OS/2 eZine

16 April 2001
R. Bret Walker Photo R. Bret Walker is a Certified NetWare Engineer who resides with his wife and two children in the South Jersey/ Philadelphia Metro area. He first became exposed to OS/2 in 1995, when Sony in northern New Jersey was looking for "an expert in NetWare who knows anything at all about OS/2." Although he ultimately turned down the job, he has since become an OS/2 junkie. A huge fan of the cinematic arts, in his spare time he writes reviews for and maintains The People's Reviews.

If you have a comment about the content of this article, please feel free to vent in the OS/2 eZine discussion forums.

Previous Article
Next Article

Visit CooLFM homepage now! http://os2.ru/projects/coolfm

Graverobbers: Embellish 2.02

I'm a shoestring kind of guy. I like to cut corners where I can. When I have a need for a piece of software, the first place I look is to Hobbes FTP site for some shareware, rather than heading to Indelible Blue or BMT Micro for some premium commercial software. That's just the kind of guy I am. Call me bargain-minded, call me cheap, whatever you call me that's what I am. So you can imagine my amazement and wonder when, while searching for a decent graphics program, I came across the Dadaware site and Embellish 2.02.

Dadaware's website is the internet equivalent of a ghost town, with only two links on it. The content of the site roughly says that they at Dadaware had attempted to compete with the bigger graphics apps (presumably JASC's PaintShop Pro and Adobe's PhotoShop) and had not been successful, and so the company is no more. However, the two links point to full commercial versions of their failed software, Embellish, in both OS/2 and 32-bit Windows versions. Their published philosophy on offering their product for free is that it costs them nothing to give it away now that it's a bust. So, wringing my hands in glee, I clicked on the OS/2 version's link.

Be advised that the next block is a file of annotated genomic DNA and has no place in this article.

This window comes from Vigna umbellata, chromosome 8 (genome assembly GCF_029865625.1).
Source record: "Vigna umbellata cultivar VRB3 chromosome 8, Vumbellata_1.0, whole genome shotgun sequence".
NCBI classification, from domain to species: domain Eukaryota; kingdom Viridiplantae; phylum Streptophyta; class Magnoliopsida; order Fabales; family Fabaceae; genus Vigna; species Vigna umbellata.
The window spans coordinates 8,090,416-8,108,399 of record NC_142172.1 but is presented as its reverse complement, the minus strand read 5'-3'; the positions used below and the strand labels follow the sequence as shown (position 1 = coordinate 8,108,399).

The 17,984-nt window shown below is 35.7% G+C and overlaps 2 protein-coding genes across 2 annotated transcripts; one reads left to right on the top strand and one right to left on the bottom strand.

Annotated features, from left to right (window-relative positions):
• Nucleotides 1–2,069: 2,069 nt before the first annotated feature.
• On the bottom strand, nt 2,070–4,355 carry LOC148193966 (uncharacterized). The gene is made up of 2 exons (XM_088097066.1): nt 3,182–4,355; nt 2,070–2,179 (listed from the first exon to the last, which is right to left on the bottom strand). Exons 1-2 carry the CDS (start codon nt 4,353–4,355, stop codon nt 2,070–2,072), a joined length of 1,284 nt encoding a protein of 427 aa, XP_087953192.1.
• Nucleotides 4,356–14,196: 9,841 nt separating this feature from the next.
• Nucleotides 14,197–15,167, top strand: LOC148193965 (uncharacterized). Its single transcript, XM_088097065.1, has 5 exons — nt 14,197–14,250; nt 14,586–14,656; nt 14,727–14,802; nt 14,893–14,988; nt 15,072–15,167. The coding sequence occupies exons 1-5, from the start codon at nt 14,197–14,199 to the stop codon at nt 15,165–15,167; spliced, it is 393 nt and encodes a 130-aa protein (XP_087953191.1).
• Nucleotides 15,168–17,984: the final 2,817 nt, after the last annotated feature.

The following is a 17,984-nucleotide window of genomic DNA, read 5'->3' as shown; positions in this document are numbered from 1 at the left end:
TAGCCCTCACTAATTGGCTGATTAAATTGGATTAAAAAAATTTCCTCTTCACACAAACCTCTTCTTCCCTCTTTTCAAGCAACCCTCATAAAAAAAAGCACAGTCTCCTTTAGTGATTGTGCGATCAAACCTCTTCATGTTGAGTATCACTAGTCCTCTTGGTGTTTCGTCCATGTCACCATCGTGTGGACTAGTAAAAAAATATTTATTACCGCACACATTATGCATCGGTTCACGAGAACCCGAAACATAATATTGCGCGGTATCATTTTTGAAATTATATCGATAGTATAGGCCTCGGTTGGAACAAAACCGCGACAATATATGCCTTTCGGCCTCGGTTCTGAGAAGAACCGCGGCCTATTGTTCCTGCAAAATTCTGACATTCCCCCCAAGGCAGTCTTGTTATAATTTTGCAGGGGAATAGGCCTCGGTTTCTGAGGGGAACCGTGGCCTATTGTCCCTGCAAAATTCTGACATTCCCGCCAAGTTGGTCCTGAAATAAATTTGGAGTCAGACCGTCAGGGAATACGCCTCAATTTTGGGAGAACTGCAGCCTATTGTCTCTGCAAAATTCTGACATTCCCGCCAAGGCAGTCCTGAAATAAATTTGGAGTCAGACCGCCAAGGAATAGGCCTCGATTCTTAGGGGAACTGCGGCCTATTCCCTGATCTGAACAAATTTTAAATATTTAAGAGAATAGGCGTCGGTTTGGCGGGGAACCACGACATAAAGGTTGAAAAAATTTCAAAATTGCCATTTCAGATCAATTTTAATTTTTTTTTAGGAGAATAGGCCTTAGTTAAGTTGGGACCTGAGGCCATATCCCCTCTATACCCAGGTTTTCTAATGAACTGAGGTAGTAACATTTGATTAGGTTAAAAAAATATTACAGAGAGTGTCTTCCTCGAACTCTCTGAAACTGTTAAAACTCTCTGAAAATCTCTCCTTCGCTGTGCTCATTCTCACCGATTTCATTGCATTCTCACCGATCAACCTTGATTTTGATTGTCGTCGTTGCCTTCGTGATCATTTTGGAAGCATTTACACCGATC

Now imagine my further delight when I found that the download is a scant 2.4MB (compare this to PaintShop Pro's imposing 29MB download!), which through my 56K connection came down in just a few minutes. I was genuinely beginning to wonder at the reasons for the demise for this apparently wonderful product.

Sometimes you get what you pay for, and sometimes you get lucky, as I soon found out.


Installing Embellish is fairly straightforward. After the downloaded ZIP file is unzipped into a temporary directory, you simply run INSTALL.EXE from the temporary directory and follow the instructions. Embellish uses the IBM installer, so the interface should be familiar to anyone who has installed any OS/2 application by this method. The installation creates an Embellish folder on the desktop, and the application is launched by double-clicking the "Embellish" icon.

[Ed. If you have trouble installing, try this tip from Dadaware's website: "We have received reports about problems with a missing file called EPFIPII.DLL needed for installation. We are looking into this, please do not send emails. Several users have reported a workaround though - if you have Netscape, adding Netscape's SIUTIL directory to your libpath statement takes care of the problem."]

Getting Started

Upon opening Embellish, there are a few options available to the user. You may create a new drawing (File | New), open an existing drawing (File | Open), acquire an image from a scanner or screen capture, or even start a slideshow. Upon first examination, it seems to be an extremely functional application. The possibility of direct scanning alone made my mouth water. As an image creator, Embellish has a wide variety of tools available for painting, and a wide variety of color manipulating tools and effects that are very easy to use with helpers.

[The Embellish Interface - Click to see the image full size.]

Let's Get Cracking